The Cyber Ninjas discovered that Joe Biden did in fact win the 2020 election in Maricopa County.
The Arizona Republican-controlled Senate’s audit of the 2020 election results in Maricopa County is over.
Cyber Ninjas, the cybersecurity firm hired by the Senate to conduct the audit, found that Joe Biden won the election in Maricopa County—and by more votes than originally reported by the county, according to the hand count of votes in the audit’s final report.
Elections officials on both sides of the political aisle spent the last few months blowing the whistle on the mismanagement throughout the audit process and cautioning the public about the unreliable findings.
But 10 months and millions of dollars later, the Ninjas ultimately weren’t the ones to break the news about the audit’s results as they had originally intended to on Friday afternoon. Several media outlets broke the news Thursday night, a full 18 hours before the Ninjas were set to present their findings to the public.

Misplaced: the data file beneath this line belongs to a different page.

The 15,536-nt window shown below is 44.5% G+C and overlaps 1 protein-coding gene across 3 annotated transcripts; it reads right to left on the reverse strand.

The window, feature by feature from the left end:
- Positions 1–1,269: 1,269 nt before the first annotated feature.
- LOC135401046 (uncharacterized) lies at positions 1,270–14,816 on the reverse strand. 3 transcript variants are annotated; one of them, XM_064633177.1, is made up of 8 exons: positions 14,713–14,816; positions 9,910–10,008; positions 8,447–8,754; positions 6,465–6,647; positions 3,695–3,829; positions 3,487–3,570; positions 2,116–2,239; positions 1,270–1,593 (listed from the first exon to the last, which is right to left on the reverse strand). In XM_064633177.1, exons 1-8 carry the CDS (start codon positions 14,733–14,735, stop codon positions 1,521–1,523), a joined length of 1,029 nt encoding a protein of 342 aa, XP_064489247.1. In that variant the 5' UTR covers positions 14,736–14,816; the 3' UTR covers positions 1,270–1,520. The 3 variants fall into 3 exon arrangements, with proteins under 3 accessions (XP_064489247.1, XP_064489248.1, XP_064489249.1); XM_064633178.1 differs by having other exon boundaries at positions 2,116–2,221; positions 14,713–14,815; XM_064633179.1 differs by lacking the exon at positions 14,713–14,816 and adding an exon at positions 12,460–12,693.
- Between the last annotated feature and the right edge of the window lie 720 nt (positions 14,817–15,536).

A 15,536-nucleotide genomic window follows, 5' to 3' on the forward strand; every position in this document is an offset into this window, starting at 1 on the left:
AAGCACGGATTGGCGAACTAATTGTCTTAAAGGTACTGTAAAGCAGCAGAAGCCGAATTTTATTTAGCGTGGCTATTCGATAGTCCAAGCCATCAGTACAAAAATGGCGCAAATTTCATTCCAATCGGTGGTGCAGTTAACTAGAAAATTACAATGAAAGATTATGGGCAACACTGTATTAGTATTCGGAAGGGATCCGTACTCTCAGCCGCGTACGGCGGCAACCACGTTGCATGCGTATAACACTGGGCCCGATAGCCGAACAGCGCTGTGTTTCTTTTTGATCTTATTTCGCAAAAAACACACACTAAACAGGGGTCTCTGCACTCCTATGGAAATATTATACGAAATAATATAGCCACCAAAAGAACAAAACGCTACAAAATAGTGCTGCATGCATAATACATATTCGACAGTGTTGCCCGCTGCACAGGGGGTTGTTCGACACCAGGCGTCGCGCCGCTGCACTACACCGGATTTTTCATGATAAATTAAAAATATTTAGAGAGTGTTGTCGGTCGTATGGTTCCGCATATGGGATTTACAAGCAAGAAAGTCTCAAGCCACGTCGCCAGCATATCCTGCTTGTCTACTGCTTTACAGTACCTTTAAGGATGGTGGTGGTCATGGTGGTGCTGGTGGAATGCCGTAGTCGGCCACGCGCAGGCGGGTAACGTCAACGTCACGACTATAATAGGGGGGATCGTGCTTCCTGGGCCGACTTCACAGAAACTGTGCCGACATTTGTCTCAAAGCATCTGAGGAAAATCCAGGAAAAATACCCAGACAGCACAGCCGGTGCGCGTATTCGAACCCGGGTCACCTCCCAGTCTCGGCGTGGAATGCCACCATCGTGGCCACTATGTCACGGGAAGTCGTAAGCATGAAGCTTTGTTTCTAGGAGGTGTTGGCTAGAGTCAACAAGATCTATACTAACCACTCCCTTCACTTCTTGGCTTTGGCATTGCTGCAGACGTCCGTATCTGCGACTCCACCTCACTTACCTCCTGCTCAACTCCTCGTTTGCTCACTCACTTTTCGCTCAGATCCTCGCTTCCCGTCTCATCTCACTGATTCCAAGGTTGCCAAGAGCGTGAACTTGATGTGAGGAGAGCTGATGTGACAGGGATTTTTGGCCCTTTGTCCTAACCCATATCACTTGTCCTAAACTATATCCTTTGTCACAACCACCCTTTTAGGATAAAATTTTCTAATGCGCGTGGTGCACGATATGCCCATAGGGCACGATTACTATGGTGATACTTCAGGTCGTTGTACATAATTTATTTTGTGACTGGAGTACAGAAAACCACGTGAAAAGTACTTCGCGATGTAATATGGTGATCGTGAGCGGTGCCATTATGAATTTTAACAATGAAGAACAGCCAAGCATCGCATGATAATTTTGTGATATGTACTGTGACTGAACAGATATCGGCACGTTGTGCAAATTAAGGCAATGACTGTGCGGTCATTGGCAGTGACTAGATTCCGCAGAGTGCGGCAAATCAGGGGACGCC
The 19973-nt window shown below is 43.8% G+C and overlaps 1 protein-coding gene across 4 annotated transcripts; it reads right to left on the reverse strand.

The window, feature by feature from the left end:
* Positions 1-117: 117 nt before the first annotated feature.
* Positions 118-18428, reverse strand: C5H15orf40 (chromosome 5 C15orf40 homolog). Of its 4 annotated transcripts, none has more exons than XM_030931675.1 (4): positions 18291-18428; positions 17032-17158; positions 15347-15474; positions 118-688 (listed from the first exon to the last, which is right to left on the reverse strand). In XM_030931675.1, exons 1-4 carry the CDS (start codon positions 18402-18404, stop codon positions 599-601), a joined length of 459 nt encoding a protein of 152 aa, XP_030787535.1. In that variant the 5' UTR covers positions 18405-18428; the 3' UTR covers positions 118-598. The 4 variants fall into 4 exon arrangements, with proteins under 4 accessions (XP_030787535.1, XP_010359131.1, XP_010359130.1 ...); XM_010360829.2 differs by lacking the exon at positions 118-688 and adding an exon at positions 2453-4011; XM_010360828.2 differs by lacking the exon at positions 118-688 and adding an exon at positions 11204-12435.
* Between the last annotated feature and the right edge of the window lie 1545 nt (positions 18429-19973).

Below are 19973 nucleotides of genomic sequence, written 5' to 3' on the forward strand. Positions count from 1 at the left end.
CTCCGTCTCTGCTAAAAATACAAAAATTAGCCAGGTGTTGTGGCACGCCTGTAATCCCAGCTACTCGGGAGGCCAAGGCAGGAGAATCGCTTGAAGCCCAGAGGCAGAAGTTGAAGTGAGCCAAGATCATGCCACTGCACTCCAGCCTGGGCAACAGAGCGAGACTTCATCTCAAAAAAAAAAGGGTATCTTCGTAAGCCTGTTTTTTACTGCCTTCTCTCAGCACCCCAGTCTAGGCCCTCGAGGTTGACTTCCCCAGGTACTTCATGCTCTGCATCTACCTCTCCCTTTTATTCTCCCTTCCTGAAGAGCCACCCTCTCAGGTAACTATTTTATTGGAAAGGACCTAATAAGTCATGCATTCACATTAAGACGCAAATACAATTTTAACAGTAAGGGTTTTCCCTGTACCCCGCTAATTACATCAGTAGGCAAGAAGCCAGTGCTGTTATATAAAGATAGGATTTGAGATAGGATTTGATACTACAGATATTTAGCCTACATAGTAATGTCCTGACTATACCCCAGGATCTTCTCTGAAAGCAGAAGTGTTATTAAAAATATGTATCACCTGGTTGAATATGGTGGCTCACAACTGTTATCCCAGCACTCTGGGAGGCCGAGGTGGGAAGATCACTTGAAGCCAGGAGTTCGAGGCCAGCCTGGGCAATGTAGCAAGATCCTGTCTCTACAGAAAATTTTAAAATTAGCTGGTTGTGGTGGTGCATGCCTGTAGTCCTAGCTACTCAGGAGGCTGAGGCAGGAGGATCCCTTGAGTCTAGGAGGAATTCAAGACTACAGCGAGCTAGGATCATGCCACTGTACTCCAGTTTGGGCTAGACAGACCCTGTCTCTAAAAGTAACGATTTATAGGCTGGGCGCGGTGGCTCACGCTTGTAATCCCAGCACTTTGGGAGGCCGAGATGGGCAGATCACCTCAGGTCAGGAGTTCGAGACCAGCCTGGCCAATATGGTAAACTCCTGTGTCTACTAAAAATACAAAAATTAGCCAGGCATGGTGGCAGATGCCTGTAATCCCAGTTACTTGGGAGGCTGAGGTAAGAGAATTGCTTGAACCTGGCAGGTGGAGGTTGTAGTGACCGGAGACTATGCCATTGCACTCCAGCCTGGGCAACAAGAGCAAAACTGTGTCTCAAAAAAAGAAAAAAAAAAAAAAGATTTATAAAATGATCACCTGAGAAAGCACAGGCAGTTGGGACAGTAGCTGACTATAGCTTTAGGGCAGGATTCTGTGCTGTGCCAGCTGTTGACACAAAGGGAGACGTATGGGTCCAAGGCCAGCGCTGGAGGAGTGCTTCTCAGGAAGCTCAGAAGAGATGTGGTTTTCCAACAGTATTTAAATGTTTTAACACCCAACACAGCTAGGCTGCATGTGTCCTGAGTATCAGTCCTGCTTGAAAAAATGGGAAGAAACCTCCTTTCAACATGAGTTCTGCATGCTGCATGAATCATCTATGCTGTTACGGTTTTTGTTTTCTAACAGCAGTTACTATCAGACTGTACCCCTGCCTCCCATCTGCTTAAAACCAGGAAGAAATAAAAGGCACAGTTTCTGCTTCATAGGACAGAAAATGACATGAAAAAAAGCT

While the results ultimately don’t change anything for supporters of the former President Donald Trump, the audit—and the “Stop the Steal” movement that helped propel it into existence—left plenty behind in its wake.
Some of the audit’s fallout includes the introduction of new, restrictive voter legislation; mistrust in the state’s democratic process; threats against its election officials; and the resignation of a county supervisor.
What Did It Cost?
The audit in Arizona has racked up a hefty price tag over the last 10 months, with Arizona voters on the hook for at least $2.8 million in costs needed to replace hundreds of voting machines that were compromised during the process.
But the tax dollars aren’t the only price Arizonans have paid.